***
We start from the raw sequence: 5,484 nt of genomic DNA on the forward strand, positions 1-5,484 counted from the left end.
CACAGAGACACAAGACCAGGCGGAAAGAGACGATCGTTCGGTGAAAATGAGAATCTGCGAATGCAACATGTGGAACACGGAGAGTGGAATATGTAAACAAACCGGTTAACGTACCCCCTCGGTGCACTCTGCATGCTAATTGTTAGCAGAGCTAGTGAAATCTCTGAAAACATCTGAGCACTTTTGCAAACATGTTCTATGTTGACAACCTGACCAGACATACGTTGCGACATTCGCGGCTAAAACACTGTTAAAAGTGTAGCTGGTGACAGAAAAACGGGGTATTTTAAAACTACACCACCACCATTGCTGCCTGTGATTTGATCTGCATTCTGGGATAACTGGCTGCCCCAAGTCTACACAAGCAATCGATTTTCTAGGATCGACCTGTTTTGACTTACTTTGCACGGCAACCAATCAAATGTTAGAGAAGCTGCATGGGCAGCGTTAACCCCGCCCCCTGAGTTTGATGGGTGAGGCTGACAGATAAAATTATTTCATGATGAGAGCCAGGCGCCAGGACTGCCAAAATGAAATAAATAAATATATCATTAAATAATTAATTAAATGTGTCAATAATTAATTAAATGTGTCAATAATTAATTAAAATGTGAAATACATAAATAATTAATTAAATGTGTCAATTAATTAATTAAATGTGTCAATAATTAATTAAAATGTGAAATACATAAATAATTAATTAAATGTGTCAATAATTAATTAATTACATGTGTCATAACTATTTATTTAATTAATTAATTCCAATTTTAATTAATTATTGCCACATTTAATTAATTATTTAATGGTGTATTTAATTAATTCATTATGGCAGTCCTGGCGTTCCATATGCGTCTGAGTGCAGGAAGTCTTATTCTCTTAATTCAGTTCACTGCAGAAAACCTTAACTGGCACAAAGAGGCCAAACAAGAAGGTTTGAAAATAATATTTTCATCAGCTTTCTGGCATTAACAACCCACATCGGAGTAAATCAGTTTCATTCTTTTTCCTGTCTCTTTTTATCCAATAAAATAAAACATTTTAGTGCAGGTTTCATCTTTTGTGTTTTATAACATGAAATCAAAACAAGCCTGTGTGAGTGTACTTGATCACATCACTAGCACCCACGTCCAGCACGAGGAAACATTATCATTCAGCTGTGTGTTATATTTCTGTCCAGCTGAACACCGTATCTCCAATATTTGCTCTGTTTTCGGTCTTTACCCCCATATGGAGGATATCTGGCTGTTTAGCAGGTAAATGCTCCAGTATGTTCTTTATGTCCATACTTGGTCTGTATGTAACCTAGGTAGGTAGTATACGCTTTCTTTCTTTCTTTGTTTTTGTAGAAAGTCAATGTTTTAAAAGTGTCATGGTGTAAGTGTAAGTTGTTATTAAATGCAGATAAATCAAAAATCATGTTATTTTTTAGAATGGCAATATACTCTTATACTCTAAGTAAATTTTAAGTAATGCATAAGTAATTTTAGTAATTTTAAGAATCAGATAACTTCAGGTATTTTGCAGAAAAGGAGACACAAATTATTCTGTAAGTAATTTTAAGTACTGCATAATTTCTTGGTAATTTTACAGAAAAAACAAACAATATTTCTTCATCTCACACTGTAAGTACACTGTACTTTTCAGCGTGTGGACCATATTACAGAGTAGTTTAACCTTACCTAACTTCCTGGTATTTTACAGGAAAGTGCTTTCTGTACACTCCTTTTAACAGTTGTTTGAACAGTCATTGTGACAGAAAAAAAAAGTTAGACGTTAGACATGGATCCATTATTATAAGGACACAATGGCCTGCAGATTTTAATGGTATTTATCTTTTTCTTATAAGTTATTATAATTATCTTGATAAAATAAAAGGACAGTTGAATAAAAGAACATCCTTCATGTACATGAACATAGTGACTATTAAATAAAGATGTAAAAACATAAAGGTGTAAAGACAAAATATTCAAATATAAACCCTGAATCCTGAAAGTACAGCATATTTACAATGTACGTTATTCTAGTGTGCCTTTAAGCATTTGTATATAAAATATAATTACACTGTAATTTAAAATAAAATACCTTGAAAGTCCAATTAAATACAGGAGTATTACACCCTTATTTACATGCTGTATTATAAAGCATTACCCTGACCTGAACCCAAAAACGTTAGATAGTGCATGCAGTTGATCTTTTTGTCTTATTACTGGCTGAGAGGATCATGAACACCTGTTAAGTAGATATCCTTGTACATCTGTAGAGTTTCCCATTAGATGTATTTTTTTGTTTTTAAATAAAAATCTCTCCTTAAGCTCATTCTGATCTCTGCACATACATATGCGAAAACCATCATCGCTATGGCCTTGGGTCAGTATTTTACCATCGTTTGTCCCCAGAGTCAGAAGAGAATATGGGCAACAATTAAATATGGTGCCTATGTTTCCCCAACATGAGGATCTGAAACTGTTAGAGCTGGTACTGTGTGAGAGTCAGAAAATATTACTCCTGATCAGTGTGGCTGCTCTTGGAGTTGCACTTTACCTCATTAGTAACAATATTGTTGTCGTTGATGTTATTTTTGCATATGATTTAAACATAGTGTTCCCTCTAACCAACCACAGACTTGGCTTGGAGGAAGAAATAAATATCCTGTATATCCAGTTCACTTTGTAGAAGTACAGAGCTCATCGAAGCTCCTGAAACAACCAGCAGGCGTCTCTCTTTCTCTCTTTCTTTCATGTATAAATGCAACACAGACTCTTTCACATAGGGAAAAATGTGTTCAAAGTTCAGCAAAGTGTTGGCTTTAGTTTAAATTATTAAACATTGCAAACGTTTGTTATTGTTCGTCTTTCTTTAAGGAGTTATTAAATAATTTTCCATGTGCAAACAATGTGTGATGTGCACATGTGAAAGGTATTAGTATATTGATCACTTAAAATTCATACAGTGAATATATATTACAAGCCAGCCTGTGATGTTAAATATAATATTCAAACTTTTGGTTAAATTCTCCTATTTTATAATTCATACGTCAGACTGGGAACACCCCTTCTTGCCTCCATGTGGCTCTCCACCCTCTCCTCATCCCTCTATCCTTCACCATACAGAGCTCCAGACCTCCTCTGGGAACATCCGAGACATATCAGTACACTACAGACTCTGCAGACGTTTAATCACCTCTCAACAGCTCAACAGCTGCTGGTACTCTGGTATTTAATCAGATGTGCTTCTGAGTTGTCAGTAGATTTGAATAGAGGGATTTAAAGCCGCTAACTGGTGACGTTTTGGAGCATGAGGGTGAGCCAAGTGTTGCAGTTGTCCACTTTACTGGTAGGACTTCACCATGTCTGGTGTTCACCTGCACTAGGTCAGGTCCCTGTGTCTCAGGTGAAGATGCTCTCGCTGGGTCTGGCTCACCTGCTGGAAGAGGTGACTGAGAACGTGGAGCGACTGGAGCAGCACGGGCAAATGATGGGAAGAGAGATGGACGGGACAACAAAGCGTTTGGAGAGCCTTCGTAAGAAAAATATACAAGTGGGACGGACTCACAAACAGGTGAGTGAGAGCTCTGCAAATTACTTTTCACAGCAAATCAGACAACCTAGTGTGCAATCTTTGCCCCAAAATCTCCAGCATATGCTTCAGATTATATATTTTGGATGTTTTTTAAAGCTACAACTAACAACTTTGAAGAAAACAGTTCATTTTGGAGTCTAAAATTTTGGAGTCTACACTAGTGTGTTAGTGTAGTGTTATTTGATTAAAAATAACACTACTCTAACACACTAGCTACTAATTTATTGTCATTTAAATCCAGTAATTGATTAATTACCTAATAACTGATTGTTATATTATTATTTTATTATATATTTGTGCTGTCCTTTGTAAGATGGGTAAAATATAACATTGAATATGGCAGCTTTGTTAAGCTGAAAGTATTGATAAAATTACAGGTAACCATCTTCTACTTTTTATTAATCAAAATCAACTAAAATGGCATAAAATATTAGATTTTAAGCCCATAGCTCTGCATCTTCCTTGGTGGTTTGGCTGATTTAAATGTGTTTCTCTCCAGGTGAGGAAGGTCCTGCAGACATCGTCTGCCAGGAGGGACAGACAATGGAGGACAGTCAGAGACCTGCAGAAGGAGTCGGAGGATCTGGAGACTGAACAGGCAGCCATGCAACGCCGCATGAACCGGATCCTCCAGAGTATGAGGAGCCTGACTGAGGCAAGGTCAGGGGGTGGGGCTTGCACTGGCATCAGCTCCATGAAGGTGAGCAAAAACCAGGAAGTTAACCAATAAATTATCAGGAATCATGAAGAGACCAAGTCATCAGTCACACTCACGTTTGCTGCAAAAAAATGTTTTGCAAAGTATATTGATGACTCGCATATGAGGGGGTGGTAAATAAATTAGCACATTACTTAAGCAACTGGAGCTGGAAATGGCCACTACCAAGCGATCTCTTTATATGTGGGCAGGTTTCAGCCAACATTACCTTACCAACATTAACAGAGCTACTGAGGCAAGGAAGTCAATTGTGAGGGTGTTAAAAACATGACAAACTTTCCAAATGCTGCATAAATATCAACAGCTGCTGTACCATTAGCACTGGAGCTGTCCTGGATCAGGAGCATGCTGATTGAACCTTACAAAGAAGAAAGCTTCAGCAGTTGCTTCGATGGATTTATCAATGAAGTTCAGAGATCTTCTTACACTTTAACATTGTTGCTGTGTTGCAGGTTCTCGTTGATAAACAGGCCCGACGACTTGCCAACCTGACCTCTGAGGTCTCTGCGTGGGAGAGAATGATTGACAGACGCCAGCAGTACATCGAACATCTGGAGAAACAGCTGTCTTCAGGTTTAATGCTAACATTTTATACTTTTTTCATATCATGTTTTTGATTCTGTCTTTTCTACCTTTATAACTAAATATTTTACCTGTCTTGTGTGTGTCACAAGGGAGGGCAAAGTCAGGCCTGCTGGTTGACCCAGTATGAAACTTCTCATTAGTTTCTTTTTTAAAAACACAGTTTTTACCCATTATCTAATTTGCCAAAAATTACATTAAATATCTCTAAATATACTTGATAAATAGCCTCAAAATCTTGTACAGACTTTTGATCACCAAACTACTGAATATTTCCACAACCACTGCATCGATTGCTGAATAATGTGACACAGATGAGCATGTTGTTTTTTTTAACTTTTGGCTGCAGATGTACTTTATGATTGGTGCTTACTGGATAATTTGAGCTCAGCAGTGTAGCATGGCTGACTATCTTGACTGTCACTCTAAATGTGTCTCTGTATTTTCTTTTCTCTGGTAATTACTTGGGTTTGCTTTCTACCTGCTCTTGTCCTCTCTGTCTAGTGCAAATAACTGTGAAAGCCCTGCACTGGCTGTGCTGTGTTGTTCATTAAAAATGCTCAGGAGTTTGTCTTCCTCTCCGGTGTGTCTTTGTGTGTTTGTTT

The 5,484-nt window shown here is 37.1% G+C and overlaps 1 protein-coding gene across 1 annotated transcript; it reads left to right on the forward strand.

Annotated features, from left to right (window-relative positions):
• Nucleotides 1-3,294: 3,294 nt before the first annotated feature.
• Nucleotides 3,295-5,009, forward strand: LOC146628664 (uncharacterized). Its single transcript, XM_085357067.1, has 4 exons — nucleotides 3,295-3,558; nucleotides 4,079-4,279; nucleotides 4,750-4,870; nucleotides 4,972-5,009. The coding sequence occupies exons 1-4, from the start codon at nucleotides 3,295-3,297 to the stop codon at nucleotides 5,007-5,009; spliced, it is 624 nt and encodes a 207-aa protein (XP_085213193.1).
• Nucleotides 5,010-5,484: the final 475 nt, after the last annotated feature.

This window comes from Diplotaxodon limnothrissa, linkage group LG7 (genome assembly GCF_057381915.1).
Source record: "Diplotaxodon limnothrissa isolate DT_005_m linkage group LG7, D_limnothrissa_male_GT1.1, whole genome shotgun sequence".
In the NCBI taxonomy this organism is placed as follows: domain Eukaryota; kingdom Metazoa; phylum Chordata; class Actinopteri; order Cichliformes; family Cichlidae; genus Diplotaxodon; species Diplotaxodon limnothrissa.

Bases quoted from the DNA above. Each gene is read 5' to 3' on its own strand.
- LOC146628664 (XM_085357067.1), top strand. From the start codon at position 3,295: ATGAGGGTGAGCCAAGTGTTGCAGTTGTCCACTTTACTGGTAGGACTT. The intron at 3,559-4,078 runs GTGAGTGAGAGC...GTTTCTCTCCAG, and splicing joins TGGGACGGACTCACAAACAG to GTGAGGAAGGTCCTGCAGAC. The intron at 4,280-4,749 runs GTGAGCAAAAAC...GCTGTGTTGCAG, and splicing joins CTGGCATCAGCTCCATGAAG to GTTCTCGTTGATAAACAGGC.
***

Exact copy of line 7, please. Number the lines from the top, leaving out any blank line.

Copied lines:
• Nucleotides 5,010-5,484: the final 475 nt, after the last annotated feature.